Chairman Pip's Railway Thoughts

Couldn’t organise a piss-up in a distillery

Posted in Great Britain, Infrastructure, Metro, Politics by Chairman Pip on 31 July 2010

As everyone will doubtless know, for much of the first half of the last century, virtually every major town, city or conurbation in the United Kingdom had a tram system. And, as everyone will also know, virtually every major town, city or conurbation in the United Kingdom, with a single exception, got rid of its trams over a 10-15 year period from the start of the 1950s to the mid 1960s. Because the motor bus was the future, trams were seen as outdated and obsolete, and so they were scrapped, and tramways were ripped up. As is so often the case though, the views of central planners in the mid 20th century were eventually discredited, as the idea of the city tramway was revisited in the mid 1980s as a way not only of improving transport, but also of ensuring the use of railway routes that had been discarded by British Rail. This brought the Light Rapid Transit concept to the UK with the commissioning of the first new tram system, the Manchester Metrolink, in 1991. Since then Sheffield (Supertram), Birmingham (Midland Metro), South London (Tramlink) and Nottingham (NET) have all reintroduced tram systems fairly successfully, using a mixture of on-street running in the city centre and use of old railway lines. While there will always be some degree of disruption when building a tram system, because it does after all mean digging up the road to install the tramline, as well as putting in the OverHead Line Equipment, the new systems have been built reasonably within the estimated time and budget. In addition to these of course are also two networks that are similarly classified as light rail, but do not have on-street running:

These two again were built using a mixture of old heavy rail lines and new build line, and again broadly to time and budget. DLR, Tyne & Wear Metro and Metrolink have all been periodically extended, with proposals to extend the other systems as well (of course, at the moment this is in the face of financial difficulty when it comes to public spending). But, notice one thing if you will. All seven systems, the five trams and two light rail, are all to be found where? That’s right. In England. Now, Scotland is in the process of building a new tram system in Edinburgh, to be called Edinburgh Trams. Given the experience of building seven major light rail networks in six different cities/conurbations in the UK, this should have been fairly easy to accomplish. Unfortunately, Edinburgh Trams has proved to have been something of a cauchemar for the people of the city, as there have been political wrangles between Edinburgh City Council and the Scottish Government, missed construction deadlines, contractual disputes between Edinburgh and the builders, and major cost overruns that have put the enitre project into question. Indeed, the rail-hating SNP had a manifesto commitment to cancel the project during the 2007 Scottish Parliamentary election, only backing down after suffering a defeat on the issue in the Scottish Parliament. Nevertheless, the project is at least two years behind schedule in terms of construction, with the delay such that CAF, who are building the trams for the network, were asked to deliver them for storage and testing to Tramlink in Croydon before they were moved up to Edinburgh. Thankfully this will not be happening, with the vehicles instead going to Siemens’ test facility at Wildenrath in Germany where they will be tested prior to delivery. I have heard that (thankfully), the work on Princes Street has largely been completed, as when I was up there last August it was an absolute mess, so at least this year I will be able to walk on both sides of the road should I wish to. But it’s still a case that there is huge amounts of work left to do – the project was due to be finished and open by 2011, but it is now thought that, although part of it will open by this date, this is the section being constructed on old railway alignments that don’t disrupt traffic/businesses/people. The rest of it is now looking at a 2014 opening, three years late and more than £100m over budget. Not the finest hour in Scottish construction I think you’ll agree. Perhaps next time someone in Scotland has an idea to do something like this, it’d be best to leave the planning and oversight of it to the English.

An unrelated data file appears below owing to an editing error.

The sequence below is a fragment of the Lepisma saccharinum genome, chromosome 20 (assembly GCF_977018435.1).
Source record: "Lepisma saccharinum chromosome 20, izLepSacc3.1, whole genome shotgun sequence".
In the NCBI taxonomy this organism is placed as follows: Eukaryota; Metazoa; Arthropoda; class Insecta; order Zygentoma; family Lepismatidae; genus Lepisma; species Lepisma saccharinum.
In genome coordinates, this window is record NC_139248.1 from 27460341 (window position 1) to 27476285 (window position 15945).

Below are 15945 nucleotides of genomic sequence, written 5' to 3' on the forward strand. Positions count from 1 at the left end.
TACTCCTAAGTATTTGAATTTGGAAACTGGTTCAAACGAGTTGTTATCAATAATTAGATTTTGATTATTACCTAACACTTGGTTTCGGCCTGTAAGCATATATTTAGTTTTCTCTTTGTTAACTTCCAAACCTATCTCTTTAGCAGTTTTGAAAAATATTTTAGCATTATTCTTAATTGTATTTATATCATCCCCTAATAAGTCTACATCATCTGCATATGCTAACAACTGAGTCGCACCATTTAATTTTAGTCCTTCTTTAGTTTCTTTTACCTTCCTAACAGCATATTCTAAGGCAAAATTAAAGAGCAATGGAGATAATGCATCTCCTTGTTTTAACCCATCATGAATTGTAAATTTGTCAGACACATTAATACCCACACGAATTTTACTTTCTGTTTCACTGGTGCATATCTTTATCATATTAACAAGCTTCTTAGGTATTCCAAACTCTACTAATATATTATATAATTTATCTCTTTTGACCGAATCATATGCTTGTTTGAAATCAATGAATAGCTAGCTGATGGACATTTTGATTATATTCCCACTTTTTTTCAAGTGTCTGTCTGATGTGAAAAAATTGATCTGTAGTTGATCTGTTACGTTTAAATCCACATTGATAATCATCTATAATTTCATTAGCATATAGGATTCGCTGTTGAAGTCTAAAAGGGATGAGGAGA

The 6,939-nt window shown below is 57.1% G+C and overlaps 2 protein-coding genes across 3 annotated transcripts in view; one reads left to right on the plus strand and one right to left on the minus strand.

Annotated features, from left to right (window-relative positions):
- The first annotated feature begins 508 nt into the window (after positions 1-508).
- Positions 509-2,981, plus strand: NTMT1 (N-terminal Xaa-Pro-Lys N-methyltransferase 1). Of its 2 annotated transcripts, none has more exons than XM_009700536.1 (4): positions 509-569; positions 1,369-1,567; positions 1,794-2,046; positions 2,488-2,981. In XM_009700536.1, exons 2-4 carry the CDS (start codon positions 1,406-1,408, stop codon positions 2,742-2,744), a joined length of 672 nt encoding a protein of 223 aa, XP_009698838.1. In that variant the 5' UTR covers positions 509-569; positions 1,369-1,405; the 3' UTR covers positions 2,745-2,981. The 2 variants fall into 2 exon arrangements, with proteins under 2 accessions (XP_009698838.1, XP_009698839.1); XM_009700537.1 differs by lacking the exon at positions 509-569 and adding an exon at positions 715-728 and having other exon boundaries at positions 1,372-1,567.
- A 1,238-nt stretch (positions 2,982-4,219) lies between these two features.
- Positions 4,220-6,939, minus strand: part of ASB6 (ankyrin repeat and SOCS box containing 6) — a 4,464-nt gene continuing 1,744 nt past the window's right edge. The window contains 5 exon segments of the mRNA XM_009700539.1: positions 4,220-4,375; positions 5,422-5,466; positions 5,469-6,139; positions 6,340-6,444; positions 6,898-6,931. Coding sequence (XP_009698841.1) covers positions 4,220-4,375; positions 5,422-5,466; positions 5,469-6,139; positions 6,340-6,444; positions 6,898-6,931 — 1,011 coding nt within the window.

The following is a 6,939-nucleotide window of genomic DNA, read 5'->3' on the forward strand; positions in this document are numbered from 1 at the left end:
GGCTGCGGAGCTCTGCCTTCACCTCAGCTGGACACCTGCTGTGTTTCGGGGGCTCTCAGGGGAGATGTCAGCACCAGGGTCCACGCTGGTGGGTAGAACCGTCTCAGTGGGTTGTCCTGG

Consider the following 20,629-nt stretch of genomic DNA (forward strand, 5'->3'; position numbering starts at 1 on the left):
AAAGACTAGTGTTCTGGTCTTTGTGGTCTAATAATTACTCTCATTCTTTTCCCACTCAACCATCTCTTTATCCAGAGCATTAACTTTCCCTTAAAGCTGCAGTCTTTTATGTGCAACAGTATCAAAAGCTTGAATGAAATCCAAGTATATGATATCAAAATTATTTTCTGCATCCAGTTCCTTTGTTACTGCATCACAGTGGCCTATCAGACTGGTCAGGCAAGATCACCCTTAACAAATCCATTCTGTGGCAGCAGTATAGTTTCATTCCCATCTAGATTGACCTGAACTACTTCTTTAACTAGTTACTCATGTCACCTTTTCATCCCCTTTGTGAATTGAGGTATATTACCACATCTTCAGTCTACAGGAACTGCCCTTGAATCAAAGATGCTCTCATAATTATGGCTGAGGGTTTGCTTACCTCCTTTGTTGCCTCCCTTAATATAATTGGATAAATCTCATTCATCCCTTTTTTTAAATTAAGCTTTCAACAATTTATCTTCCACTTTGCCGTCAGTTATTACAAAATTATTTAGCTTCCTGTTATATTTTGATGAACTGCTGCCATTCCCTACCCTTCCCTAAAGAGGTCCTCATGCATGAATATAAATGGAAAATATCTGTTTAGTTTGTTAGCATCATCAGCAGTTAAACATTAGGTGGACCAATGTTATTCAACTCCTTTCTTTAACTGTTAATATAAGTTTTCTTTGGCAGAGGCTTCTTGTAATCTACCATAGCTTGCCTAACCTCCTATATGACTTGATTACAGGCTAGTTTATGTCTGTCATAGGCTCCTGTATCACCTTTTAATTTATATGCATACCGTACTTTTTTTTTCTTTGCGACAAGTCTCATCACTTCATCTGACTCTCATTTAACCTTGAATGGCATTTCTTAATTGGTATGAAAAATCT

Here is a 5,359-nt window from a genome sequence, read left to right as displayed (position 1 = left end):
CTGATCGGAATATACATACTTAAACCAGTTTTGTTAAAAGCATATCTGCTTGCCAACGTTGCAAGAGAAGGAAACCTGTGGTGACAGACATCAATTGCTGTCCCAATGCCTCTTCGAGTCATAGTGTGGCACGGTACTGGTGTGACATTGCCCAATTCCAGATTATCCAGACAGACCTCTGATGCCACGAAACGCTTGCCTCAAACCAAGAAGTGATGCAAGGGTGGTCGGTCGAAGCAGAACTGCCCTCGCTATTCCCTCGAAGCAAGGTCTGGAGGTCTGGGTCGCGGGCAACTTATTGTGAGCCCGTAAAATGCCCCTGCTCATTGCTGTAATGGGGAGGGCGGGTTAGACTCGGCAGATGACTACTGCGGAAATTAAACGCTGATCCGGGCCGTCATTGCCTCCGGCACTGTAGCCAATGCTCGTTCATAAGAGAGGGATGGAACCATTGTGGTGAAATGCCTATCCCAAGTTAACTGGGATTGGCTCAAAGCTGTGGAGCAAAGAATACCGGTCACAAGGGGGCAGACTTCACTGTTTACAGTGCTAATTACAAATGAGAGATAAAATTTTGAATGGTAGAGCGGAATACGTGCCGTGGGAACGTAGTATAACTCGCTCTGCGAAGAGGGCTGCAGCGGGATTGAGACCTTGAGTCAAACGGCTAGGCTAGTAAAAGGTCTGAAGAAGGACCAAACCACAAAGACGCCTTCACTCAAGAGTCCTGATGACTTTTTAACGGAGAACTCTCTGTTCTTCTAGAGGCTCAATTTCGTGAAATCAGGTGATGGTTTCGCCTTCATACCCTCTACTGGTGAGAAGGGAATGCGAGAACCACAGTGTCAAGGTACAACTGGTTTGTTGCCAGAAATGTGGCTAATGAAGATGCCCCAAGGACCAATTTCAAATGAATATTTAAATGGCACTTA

“Tram chiefs admit: we have no idea what final bill will be”
“Tram project ‘could be delayed'”

Not being an engineer I can't really comment, but I feel I should say "if Birmingham can build a tram system, how hard can it be?"

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  1. […] the laying of the new tramway being installed as part of the Edinburgh Trams’ route, that I’ve spoken about before. While this was a good thing certainly, it struck me that the line simply went from Waverley Bridge […]


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